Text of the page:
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  • PARALLEL BIBLE - Titus 2:11


    CHAPTERS: Titus 1, 2, 3     

    VERSES: 1, 2, 3, 4, 5, 6, 7, 8, 9, 10, 11, 12, 13, 14, 15

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    King James Bible - Titus 2:11

    For the grace of God that bringeth salvation hath appeared to all men,

    World English Bible

    For the grace of God has appeared, bringing salvation to all
    men,

    Douay-Rheims - Titus 2:11

    For the grace of God our Savior hath appeared to all
    men;

    Webster's Bible Translation

    For the grace of God that bringeth salvation hath appeared to all
    men,

    Greek Textus Receptus


    επεφανη
    2014 5648 γαρ 1063 η 3588 χαρις 5485 του 3588 θεου 2316 η 3588 σωτηριος 4992 πασιν 3956 ανθρωποις 444

    Treasury of Scriptural Knowledge

    VERSE (11) -
    Tit 3:4,5 Ps 84:11 Zec 4:7; 12:10 Joh 1:14,16,17 Ac 11:23

    SEV Biblia, Chapter 2:11

    ¶ Porque la gracia de Dios que trae salvacin, se manifest a todos los hombres.

    Clarke's Bible Commentary - Titus 2:11

    Verse 11. The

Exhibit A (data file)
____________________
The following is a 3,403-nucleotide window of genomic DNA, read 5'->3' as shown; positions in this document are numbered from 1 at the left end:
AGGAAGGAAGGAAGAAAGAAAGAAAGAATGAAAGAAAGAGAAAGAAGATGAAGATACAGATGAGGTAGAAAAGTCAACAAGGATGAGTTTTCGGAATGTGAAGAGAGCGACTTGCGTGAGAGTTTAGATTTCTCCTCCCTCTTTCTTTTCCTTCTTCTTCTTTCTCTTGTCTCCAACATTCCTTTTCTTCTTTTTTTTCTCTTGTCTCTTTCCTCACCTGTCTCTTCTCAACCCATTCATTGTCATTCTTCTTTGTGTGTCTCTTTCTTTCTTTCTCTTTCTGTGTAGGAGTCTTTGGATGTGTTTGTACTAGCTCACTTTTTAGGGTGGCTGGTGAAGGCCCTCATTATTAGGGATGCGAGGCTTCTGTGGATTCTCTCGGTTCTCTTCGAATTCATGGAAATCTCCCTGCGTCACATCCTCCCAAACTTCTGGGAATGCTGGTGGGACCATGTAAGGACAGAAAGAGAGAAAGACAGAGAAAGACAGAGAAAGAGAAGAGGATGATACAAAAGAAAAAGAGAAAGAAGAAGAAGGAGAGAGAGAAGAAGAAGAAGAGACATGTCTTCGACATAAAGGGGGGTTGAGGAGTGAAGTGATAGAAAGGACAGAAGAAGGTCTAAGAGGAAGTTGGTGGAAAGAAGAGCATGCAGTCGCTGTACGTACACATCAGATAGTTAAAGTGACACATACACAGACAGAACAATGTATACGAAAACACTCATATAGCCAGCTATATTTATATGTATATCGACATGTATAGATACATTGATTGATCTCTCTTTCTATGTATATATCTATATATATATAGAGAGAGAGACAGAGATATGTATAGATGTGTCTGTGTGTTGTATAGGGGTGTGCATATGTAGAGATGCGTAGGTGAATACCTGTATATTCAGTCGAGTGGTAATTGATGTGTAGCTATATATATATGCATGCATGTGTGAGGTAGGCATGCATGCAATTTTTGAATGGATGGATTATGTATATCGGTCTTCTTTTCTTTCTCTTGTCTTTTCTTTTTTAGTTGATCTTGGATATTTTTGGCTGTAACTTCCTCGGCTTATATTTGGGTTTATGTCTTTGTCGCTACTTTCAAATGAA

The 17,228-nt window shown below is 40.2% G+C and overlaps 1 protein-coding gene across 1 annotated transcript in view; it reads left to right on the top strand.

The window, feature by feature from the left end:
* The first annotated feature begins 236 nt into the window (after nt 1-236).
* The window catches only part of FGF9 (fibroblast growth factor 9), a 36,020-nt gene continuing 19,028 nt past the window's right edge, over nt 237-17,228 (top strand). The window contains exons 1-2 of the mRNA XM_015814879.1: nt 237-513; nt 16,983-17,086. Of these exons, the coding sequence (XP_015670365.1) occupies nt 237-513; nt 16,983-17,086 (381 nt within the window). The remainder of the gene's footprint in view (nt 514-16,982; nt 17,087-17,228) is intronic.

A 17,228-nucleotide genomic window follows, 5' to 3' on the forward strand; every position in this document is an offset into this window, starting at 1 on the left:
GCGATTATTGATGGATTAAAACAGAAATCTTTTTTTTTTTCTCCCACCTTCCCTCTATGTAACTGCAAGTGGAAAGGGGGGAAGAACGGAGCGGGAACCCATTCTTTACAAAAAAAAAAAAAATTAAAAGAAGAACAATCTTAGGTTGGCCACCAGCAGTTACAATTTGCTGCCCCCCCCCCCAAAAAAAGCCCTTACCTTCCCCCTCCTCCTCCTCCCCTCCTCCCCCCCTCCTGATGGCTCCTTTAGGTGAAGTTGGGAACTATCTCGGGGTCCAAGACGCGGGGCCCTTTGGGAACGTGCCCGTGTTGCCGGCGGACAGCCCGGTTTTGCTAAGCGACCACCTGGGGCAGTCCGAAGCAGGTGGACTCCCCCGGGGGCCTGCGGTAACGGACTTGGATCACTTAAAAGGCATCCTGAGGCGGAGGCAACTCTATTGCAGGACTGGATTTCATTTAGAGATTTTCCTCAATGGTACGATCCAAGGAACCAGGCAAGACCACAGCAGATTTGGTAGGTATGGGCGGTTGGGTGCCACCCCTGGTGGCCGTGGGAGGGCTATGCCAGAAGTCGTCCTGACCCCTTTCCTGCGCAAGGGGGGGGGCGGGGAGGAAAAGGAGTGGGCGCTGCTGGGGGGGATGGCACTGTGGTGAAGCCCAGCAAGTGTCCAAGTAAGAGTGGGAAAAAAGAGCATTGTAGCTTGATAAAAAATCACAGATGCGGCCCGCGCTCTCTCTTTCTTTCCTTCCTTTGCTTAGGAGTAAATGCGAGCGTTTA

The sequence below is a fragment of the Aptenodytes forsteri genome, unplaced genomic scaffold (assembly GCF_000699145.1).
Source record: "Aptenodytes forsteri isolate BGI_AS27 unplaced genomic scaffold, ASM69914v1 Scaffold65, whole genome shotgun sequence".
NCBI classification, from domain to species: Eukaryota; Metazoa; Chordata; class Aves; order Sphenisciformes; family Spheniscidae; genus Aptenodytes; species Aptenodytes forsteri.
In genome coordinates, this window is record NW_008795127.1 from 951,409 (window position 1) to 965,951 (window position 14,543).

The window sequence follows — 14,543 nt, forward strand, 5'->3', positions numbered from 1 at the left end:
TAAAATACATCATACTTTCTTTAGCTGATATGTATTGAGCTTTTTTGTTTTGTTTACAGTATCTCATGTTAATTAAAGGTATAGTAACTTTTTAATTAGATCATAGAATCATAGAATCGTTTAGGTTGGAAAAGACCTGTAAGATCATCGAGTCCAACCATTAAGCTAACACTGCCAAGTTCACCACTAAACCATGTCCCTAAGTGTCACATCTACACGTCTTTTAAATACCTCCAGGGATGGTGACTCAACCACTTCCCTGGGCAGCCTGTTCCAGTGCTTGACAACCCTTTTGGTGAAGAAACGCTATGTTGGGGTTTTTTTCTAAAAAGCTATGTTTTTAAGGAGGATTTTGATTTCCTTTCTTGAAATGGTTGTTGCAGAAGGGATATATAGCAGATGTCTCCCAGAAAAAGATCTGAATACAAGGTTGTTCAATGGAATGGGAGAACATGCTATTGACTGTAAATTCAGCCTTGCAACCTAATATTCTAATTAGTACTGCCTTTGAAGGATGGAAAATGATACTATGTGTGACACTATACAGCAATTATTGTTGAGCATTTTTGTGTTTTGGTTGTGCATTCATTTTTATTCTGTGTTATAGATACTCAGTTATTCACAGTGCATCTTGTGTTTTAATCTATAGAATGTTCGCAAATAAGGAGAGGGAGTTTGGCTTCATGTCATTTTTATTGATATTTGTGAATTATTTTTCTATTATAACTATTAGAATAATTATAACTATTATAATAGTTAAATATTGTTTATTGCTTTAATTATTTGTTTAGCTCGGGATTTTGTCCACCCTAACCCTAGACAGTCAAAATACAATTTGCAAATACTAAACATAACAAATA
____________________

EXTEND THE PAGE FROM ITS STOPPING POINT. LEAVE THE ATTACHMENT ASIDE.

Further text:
grace of God that bringeth salvation hath appeared to all men] epefanh gar h xariv tou qeou h swthriov pasin anqrwpoiv? Literally translated, the words stand thus: For the grace of God, that which saves, hath shone forth upon all men. Or, as it is expressed in the margin of our authorized version: The grace of God, that bringeth salvation to all men, hath appeared. As God's grace signifies God's favour, any benefit received from him may be termed God's grace. In this place, and in Col. i. 6, the Gospel, which points out God's infinite mercy to the world, is termed the grace of God; for it is not only a favour of infinite worth in itself, but it announces that greatest gift of God to man, the incarnation and atoning sacrifice of Jesus Christ. Now it cannot be said, except in a very refined and spiritual sense, that this Gospel had then appeared to all men; but it may be well said that it bringeth salvation to all men; this is its design; and it was to taste death for every man that its author came into the world. There is a beauty and energy in the word epefanh, hath shined out, that is rarely noted; it seems to be a metaphor taken from the sun. As by his rising in the east and shining out, he enlightens, successively, the whole world; so the Lord Jesus, who is called the Sun of righteousness, Mal. iv. 2, arises on the whole human race with healing in his wings. And as the light and heat of the sun are denied to no nation nor individual, so the grace of the Lord Jesus, this also shines out upon all; and God designs that all mankind shall be as equally benefited by it in reference to their souls, as they are in respect to their bodies by the sun that shines in the firmament of heaven. But as all the parts of the earth are not immediately illuminated, but come into the solar light successively, not only in consequence of the earth's diurnal revolution round its own axis, but in consequence of its annual revolution round its whole orbit; so this Sun of righteousness, who has shined out, is bringing every part of the habitable globe into his Divine light; that light is shining more and more to the perfect day; so that gradually and successively he is enlightening every nation, and every man; and, when his great year is filled up, every nation of the earth shall be brought into the light and heat of this unspotted, uneclipsed, and eternal Sun of righteousness and truth. Wherever the Gospel comes, it brings salvation - it offers deliverance from all sin to every soul that hears or reads it. As freely as the sun dispenses his genial influences to every inhabitant of the earth, so freely does Jesus Christ dispense the merits and blessings of his passion and death to every soul of man. From the influences of this spiritual Sun no soul is reprobated any more than from the influences of the natural sun. In both cases, only those who wilfully shut their eyes, and hide themselves in darkness, are deprived of the gracious benefit. It is no objection to this view of the subject, that whole nations have not yet received the Divine light. When the earth and the sun were created, every part of the globe did not come immediately into the light; to effect this purpose fully there must be a complete revolution, as has been marked above, and this could not be effected till the earth had not only revolved on its own axis, but passed successively through all the signs of the zodiac. When its year was completed, and not till then, every part had its due proportion of light and heat. God may, in his infinite wisdom, have determined the times and the seasons for the full manifestation of the Gospel to the nations of the world, as he has done in reference to the solar light; and when the Jews are brought in with the fullness of the Gentiles, then, and not till then, can we say that the grand revolution of the important YEAR of the Sun of righteousness is completed. But, in the meantime, the unenlightened parts of the earth are not left in total darkness; as there was light " - ere the infant sun Was rolled together, or had tried his beams Athwart the gloom profound;" light being created, and in a certain measure dispersed, at least three whole days before the sun was formed; (for his creation was a part of the fourth day's work;) so, previously to the incarnation of Christ, there was spiritual light in the world; for he diffused his beams while his orb was yet unseen. And even now, where by the preaching of his Gospel he is not yet manifested, he is that true light which enlightens every man coming into the world; so that the moral world is no more left to absolute darkness, where the Gospel is not yet preached, than the earth was the four days which preceded the creation of the sun, or those parts of the world are where the Gospel has not yet been preached. The great year is rolling on, and all the parts of the earth are coming successively, and now rapidly, into the light. The vast revolution seems to be nearly completed, and the whole world is about to be filled with the light and glory of God. A heathen poet, apparently under the inspiration of God (for God has his witnesses every where) speaks of those glorious times in words and numbers which nothing but the Spirit of God can equal. It gratifies myself to refer to them, and it will gratify my reader to find them entered here:- Ultima Cumaei venit jam carminis aetas: Magnus ab integro saeclorum nascitur ordo.] Talia saecla suis dixerunt, currite, fusis Concordes stabili fatorum numine Parcae.] Aspice convexo nutantem pondere mundum, Terrasque, tractusque maris, coelumque profundum: Aspice, venturo laetentur ut omnia saeclo! The last great age, foretold by sacred rhymes, Renews its finish'd course; Saturnian times Roll round again; and mighty years, begun From their first orb, in radiant circles run.